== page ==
Legal experts of various stripes expressed outrage earlier this month when the Justice Department, after years of defending the constitutionality of the Affordable Care Act (ACA) all the way to the Supreme Court, suddenly filed a brief supporting a Texas-led challenge to the law. It was the Justice Department’s argument on what lawyers call “severability” that particularly stunned and angered these legal analysts.
It argued that, because the ACA’s individual mandate is in the Justice Department’s view unconstitutional now that the tax previously imposed to enforce it has effectively been repealed, other key parts of the law have become unconstitutional, too, because Congress wouldn’t have wanted them without the individual mandate. In other words, the Justice Department argued the mandate was not “severable.”
For DOMA, Obama’s Justice Department ultimately found it impossible to ignore what Congress was doing when it passed the law. As the Justice Department’s briefs made clear, and as the Supreme Court ultimately agreed, it was the language of those in Congress supporting DOMA that helped to reveal its constitutional defects. Animus against gay and lesbian Americans motivated DOMA and thus infected the law. In addition to grappling with what Congress had really done in passing DOMA, Obama’s Justice Department recognized that time had rendered Congress’s animus even uglier and more distant from the country’s moral center.
For the ACA, Trump’s Justice Department has done the opposite. Instead of facing what Congress actually did, the Justice Department has ignored it. That is, instead of feeling itself unable to avoid what Congress’s real motivation was, as in the DOMA case, the Justice Department has reached out to concoct a frivolous argument that ignores what Congress actually did and has invented a legislative intent opposite to the real one.
That is where the Justice Department’s recent about face rests on a substantively unsustainable position. Severability can be a tough legal question when Congress passes a lengthy statute and fails to clarify whether it wants some provisions to remain in place even if a court strikes down others. But Congress was perfectly clear about what it wanted to do with the ACA’s various provisions by voting specifically to excise the tax associated with the individual mandate while voting not to repeal other provisions of the law. By somehow claiming that Congress would not have wanted to leave in place the ACA provisions that Congress did in fact leave in place, the Justice Department is doing the opposite of what it did for DOMA by ignoring legislative intent rather than acknowledging it.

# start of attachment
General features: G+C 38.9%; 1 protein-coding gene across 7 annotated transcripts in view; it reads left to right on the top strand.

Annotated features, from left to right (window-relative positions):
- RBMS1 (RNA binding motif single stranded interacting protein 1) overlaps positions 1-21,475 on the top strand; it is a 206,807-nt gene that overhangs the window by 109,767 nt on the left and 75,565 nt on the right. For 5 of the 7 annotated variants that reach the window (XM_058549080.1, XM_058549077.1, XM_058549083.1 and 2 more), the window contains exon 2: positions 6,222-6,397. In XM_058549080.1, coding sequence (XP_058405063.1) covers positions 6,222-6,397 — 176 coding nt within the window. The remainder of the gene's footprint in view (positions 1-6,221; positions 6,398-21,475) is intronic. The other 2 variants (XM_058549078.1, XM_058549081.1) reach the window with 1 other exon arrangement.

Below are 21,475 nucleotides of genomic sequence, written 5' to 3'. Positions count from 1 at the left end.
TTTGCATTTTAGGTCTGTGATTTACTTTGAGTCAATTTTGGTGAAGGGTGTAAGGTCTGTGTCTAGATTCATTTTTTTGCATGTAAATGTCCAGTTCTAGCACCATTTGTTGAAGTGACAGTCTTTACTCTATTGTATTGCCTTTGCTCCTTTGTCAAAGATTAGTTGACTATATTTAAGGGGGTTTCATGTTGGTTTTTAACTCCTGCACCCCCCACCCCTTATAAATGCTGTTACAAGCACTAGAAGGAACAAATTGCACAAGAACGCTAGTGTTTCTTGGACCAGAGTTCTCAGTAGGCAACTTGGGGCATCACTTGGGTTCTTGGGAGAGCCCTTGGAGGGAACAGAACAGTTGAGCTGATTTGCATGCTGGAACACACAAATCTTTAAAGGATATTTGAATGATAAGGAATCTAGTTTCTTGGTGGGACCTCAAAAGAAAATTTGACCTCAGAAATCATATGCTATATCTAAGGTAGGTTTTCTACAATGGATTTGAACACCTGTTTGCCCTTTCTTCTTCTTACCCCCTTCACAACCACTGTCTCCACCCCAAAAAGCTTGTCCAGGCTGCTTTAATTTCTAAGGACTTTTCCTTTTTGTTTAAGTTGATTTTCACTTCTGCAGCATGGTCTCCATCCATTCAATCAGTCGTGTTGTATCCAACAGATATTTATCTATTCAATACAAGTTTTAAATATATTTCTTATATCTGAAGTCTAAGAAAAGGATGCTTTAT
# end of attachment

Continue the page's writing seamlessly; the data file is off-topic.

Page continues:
That is why the Justice Department’s abrupt 180-degree turn has left legal experts across the political spectrum enraged at what that flip means for the Justice Department as an institution, regardless of their views of the ACA itself. A National Review commentator called the brief “troubling, trivial, and absurd.” Another National Review commentator made the argument that “the Trump administration peeled back a new layer of absurdity with its brief.” At the conservative-leaning Volokh Conspiracy, Professor Jonathan Adler summed it up nicely, writing that “we expect the Justice Department to defend the laws Congress enacts. Here, however, the Justice Department is doing the opposite. It is straining not to defend a law Congress enacted” and “doing so terribly.”
There is the difference from DOMA. After a hard look, the Justice Department felt that continuing to defend that law would be a legal and moral strain, and one that would put the federal government ever further from the realities of the enacting Congress and the sensibility of the American people. But with the ACA, the Justice Department is now straining to ignore legislative will and disregard the expectations.
That very different orientation likely explains why, in an unusual move, three career Justice Department lawyers withdrew from the case hours before the agency filed its brief. That seems an indication of discomfort felt even within the Justice Department at the unjustified abdication of its traditional role. Even the attorney general appears to have struggled to justify what the Justice Department did, suggesting that the agency somehow has a lesser responsibility to defend provisions of a federal statute once the question of severability has been implicated.
With the Justice Department abandoning its traditional role defending federal statutes, it is now up to the courts — and likely, in the end, the Supreme Court — to vindicate real rather than imagined congressional intent. That is a sad state of affairs for the Justice Department and the country, regardless of one’s view of the ACA.
Joshua Geltzer is executive director and visiting professor of law at the Georgetown Institute for Constitutional Advocacy and Protection and an Arizona State University Future of War fellow at New America. He served as deputy legal adviser to the White House National Security Council.